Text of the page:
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Q. Can the court system provide an accommodation to a spectator of a court proceeding?

A. The court, when asked, must provide reasonable accommodations so people with disabilities, including spectators, may take part in our programs and services. All requests for accommodation should be directed to the local ADA liaison and reviewed by the appropriate manager to ensure that an appropriate reasonable accommodation is provided to satisfy the need of the individual.

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Q. Can the court store medication if a juror, witness or litigant requests the accommodation?

A. Courts are permitted to keep medication and related supplies in an appropriate area for individuals who are using the courts and present verifiable medical documentation. A request should be directed to the appropriate court manager or security supervisor.

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Q. Are service animals allowed in the courthouse?

A. Service animals are permitted in all areas where members of the public participate in the services, programs, or activities of the court. As defined in the ADA, these animals are individually trained to provide assistance to an individual with a disability. Therefore, service animals are classified as working animals, not pets. Though a person with a disability is not required to provide any verbal or written confirmation to establish the existence or extent of his or her disability, they may be asked certain questions regarding their service animal. If not immediately evident, qualified individuals may be asked whether their animal is a service animal and, if so, what services it has been trained to provide. Service animals must be kept on a leash, harness, or tether (unless using one is not possible due to the handler's disability, or interferes with the service animal's performance) and be within the control of the individual with a disability at all times. For the security and safety of all court users, if at any time, the animal becomes unruly or aggressive, the court may ask that the animal be removed from the facility.

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Q. Can the court system transport individuals with a disability who are coming to court or have them met at the curb?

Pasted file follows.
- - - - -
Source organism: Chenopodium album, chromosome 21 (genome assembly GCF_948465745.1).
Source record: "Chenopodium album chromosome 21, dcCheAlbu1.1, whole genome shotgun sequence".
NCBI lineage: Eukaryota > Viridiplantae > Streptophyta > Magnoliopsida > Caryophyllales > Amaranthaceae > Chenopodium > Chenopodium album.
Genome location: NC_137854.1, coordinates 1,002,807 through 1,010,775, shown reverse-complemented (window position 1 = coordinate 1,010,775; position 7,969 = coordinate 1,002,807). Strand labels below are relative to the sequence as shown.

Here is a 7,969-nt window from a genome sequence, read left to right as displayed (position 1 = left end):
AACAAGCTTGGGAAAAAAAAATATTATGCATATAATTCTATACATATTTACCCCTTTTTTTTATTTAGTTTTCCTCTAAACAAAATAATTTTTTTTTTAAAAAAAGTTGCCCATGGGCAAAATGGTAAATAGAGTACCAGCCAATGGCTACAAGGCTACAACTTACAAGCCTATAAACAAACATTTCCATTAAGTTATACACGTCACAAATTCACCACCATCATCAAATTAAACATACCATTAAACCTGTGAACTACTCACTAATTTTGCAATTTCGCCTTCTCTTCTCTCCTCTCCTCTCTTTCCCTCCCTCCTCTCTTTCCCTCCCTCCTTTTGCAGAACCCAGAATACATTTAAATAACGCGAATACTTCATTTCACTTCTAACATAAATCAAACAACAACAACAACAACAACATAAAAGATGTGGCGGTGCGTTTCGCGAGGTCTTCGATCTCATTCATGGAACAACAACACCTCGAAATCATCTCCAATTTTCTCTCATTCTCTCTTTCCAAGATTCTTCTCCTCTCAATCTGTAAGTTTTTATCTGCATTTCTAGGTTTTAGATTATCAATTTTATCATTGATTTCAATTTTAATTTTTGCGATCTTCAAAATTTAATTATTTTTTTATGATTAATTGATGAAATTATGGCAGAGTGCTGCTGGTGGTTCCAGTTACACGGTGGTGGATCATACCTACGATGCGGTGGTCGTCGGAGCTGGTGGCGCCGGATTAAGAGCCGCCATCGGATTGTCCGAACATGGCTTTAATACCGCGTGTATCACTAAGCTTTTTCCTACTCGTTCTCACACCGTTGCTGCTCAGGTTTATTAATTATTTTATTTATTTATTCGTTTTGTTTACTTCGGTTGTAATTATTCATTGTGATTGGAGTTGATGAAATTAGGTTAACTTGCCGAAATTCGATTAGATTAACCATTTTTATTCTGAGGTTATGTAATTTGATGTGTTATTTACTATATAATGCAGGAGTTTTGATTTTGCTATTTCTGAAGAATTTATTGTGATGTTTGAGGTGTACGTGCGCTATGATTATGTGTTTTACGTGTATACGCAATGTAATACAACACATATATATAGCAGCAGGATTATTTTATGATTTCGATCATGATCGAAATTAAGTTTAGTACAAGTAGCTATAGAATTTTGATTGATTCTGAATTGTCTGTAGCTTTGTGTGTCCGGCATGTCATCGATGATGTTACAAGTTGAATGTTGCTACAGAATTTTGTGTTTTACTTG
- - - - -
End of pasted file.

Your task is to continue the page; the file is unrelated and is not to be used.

A. The court's responsibility to court users begins at the door of the courthouse. If a municipal transport service exists in a locale, however, the court will provide the telephone number as a service.

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Q. Can the court system provide wheelchairs for individuals with disabilities? 

A. The court system does not provide medical equipment or personal attendants for any court user.

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Q. Does the court system provide parking for people with disabilities?

A. Not all of our courthouses have parking facilities and those that do are usually not operated by the court system. If you are visiting a facility that provides parking for the public, there should be some spaces reserved for people with disabilities. You should contact the local ADA liaison to find out what is available at the courthouse you will be visiting.

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Q. What is an Assistive Listening Device?

A. Assistive Listening Devices (ALD) are sensitive amplification instruments that are designed to be helpful in specific, but not all, listening situations. Each court facility in the state has at least one ALD available for use by the public.

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Q. Can teleconferencing be considered as an accommodation for a hearing or other court proceeding?

A. Decisions involving court proceedings must be at the discretion of the judge presiding over the case. On a case-by-case basis, and with approval of the judge, telephone conferencing has been used as a way to accommodate people who cannot leave their homes or who will have difficulty accessing the court building.

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Q. What is Realtime Reporting and how can it assist a person with a hearing disability?

A. Computerized real-time court reporting is an information technology that may be considered a reasonable accommodation. Court reporters using this software provide increased access for those participants in the court system with hearing disabilities. During a proceeding, the court reporter takes down verbatim what is being said and, by using this software, can instantly send the unedited transcript to a computer screen for individual viewing or onto a projection screen for viewing by a larger group.